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business briefing

Briefing highlights

  • Canadian dollar below 75.5 cents
  • Markets at a glance
  • A B.C. protest I’d love to see
  • U.S. housing starts near 11-year high

Canadian dollar sinks

The Canadian dollar is slumping against its U.S. counterpart this morning, driven lower by a greenback that’s rising amid gyrations in the currency market.

The loonie slipped to below 75.5 US cents, continuing a decline sparked by several developments, including mounting trade fears and policy differences between the Bank of Canada and the Federal Reserve.

Today, however, it’s all about the U.S. dollar, which rose against most major currencies but for Japan’s yen and the Swiss franc after President Donald Trump’s latest salvo in America’s trade spat with China.

There’s more going on, though.

“Our traders have been of the view this morning that trade has just been an excuse [to buy the U.S. dollar],” said Elsa Lignos, Royal Bank of Canada’s global head of foreign exchange strategy in London.

At Mr. Trump’s direction, U.S. trade officials are now studying the possibility of additional tariffs on US$200-billion in imports from China.

But Ms. Lignos pointed out in an interview that this is a legal process that takes some time.

CIBC World Markets, meanwhile, is advising investors to “tread carefully” where the Canadian dollar is concerned.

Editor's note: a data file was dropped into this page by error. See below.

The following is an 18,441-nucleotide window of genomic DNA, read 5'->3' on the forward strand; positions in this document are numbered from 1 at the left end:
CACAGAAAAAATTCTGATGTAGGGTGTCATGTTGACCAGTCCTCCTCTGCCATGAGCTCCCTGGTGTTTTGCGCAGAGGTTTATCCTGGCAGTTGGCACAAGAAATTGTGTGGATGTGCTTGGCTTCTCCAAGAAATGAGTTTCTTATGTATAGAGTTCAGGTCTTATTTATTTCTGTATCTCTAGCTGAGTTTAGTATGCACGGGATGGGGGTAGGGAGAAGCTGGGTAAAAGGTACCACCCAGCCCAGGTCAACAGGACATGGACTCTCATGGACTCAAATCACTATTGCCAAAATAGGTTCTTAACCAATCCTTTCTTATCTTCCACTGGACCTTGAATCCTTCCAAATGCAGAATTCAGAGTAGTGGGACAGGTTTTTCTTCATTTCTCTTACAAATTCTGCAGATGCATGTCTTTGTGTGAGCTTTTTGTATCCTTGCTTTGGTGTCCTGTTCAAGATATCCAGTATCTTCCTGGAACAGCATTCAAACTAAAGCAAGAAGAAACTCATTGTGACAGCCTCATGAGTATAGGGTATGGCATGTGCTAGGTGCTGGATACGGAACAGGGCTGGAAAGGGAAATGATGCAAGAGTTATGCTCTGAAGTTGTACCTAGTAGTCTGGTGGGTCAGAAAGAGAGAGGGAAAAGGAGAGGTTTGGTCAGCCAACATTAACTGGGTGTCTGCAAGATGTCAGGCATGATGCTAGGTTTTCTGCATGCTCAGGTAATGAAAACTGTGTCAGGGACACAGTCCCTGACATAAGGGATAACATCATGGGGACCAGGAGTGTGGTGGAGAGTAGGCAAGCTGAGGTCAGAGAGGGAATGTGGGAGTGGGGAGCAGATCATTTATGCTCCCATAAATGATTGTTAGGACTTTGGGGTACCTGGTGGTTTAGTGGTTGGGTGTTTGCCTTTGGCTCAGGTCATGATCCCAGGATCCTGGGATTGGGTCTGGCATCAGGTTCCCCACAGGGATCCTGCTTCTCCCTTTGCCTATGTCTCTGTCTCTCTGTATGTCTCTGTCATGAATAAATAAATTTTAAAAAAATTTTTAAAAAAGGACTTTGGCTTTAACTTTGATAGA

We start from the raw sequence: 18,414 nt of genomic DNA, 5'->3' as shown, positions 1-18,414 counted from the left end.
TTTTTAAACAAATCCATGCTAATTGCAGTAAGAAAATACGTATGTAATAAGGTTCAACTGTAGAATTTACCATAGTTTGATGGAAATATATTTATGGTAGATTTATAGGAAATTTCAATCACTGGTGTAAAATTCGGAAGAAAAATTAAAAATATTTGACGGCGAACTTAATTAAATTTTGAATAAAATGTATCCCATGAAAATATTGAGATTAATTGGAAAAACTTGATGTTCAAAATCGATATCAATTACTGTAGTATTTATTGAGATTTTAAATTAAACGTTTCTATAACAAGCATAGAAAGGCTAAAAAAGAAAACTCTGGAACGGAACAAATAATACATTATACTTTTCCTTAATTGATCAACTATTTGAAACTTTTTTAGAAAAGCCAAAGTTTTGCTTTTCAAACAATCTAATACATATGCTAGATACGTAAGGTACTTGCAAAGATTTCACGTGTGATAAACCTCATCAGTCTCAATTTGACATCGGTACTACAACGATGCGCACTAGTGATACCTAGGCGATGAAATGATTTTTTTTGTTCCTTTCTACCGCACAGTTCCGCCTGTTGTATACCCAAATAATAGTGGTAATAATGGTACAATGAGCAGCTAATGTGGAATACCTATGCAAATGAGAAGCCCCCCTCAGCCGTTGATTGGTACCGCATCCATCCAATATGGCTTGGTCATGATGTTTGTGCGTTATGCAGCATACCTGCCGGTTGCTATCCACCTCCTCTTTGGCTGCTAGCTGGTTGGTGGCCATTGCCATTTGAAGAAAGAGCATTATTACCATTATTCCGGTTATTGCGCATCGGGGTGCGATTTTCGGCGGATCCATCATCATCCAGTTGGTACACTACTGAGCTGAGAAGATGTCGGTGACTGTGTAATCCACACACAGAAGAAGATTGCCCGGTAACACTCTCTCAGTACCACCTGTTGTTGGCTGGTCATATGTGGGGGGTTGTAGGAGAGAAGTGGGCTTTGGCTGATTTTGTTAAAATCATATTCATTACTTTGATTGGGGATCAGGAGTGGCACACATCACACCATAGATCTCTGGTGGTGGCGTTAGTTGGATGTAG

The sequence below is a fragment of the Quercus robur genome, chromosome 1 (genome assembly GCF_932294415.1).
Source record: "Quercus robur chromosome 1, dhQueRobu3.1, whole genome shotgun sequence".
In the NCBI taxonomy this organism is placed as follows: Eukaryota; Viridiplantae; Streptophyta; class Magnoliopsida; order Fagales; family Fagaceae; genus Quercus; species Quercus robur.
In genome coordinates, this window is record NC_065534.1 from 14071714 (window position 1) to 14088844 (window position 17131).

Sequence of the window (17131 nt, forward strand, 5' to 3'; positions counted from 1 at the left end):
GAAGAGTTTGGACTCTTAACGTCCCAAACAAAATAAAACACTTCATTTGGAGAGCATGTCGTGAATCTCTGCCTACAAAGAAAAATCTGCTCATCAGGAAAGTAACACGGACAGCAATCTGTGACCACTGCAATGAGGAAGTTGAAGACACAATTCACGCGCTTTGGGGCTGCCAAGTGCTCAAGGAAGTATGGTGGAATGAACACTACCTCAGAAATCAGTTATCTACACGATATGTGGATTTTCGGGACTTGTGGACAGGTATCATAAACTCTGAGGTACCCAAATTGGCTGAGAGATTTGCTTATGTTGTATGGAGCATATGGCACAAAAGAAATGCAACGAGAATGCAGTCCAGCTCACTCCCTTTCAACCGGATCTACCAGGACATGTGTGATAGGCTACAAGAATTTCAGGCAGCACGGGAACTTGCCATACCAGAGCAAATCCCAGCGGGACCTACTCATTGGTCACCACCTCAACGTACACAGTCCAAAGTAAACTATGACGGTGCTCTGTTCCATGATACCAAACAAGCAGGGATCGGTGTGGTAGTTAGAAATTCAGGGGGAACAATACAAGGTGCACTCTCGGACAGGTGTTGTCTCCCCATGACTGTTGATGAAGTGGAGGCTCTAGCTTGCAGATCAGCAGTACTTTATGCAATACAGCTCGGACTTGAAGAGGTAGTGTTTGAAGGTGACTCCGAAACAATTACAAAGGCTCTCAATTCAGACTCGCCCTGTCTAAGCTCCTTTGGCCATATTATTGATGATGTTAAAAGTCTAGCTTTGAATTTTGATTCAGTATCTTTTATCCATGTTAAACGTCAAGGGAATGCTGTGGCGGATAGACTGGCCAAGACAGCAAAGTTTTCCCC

Bipan Rai, the bank’s North America head of foreign exchange strategy, said before the latest developments that the loonie’s slide is the result of global trade fears and speculation that Russia and the Organization of the Petroleum Exporting Countries will decide Friday to ease their production quotes and boost supply, which could mean lower crude prices.

“For the former, tariffs lobbied between the U.S. and China, or the U.S. and Canada (more directly) have the effect of potentially impinging on global demand,” Mr. Rai said.

“At the very least, markets will hit bids on currency proxies leveraged to demand and commodities (including the CAD),” he added, referring to the Canadian dollar by its symbol.

Another “compelling reason” for caution relates to higher global bond yields, he said.

Mr. Rai believes the currency could test about 75 US cents in the weeks ahead, and 74 over the next few months.

“An overvalued trade-weighted USD is a risk to that view – so tread carefully,” he added, meaning the U.S. dollar could turn tail.

There’s something akin to a line in the sand here, too, as the loonie has now slipped below year-earlier levels for the first time in also a year, noted Bank of Montreal chief economist Douglas Porter.

“The most recent turn has been driven by a generalized move away from risk assets, due to growing concerns over trade worries,” Mr. Porter said late Monday.

“Perhaps the only question can be: What took so long?” he added.

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